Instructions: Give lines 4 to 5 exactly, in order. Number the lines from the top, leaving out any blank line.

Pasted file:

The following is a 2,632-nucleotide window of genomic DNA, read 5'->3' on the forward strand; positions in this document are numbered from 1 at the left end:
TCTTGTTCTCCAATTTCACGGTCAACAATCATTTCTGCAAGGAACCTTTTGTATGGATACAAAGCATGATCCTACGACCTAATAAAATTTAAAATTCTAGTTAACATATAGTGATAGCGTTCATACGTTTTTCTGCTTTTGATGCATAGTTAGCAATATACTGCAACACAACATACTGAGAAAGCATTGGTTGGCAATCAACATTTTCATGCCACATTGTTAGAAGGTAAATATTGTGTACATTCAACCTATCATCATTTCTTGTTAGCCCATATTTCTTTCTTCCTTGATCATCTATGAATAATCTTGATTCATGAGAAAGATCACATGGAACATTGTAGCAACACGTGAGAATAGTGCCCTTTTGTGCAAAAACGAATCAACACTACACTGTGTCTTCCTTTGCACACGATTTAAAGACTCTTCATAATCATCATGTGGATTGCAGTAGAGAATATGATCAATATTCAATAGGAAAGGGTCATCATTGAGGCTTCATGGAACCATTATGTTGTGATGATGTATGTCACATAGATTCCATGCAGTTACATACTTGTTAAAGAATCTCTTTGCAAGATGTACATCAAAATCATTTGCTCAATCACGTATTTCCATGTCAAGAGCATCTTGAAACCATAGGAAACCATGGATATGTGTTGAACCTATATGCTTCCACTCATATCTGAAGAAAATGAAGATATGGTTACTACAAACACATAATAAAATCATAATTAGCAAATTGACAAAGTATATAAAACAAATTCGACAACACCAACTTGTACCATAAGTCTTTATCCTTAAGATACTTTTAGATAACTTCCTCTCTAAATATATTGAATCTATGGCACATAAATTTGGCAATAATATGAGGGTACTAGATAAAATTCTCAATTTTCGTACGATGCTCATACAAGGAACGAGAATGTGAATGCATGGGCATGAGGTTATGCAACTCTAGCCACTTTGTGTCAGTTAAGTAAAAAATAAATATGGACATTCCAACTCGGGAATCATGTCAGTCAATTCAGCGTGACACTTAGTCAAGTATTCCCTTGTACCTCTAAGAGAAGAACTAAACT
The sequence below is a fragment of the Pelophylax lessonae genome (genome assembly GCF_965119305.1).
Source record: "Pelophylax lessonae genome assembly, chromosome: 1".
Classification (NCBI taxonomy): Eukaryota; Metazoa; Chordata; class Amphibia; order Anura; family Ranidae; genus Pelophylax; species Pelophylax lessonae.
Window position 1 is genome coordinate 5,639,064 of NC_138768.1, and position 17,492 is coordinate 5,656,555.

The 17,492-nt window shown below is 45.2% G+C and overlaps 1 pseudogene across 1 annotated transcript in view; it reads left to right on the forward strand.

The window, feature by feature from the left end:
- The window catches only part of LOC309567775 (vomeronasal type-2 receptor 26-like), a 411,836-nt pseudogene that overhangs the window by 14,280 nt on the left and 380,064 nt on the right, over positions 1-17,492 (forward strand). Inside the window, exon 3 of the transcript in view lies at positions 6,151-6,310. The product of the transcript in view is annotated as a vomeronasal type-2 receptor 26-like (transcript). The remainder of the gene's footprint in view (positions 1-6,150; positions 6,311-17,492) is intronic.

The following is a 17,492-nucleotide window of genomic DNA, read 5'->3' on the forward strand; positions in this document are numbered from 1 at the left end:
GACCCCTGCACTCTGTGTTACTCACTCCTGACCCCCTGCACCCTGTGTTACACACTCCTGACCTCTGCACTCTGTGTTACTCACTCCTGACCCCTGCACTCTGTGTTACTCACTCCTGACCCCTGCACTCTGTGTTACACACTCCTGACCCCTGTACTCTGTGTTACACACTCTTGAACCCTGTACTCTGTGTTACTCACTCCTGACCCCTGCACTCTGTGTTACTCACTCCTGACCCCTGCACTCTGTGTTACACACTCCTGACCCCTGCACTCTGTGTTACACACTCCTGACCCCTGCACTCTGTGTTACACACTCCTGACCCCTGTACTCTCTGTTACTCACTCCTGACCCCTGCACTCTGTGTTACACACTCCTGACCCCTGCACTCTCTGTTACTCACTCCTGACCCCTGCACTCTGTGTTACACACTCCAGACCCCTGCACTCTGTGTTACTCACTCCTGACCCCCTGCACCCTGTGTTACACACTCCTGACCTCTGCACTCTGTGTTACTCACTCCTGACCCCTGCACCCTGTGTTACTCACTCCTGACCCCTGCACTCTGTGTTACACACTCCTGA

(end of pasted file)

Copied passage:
Source record: "Pelophylax lessonae genome assembly, chromosome: 1".
Classification (NCBI taxonomy): Eukaryota; Metazoa; Chordata; class Amphibia; order Anura; family Ranidae; genus Pelophylax; species Pelophylax lessonae.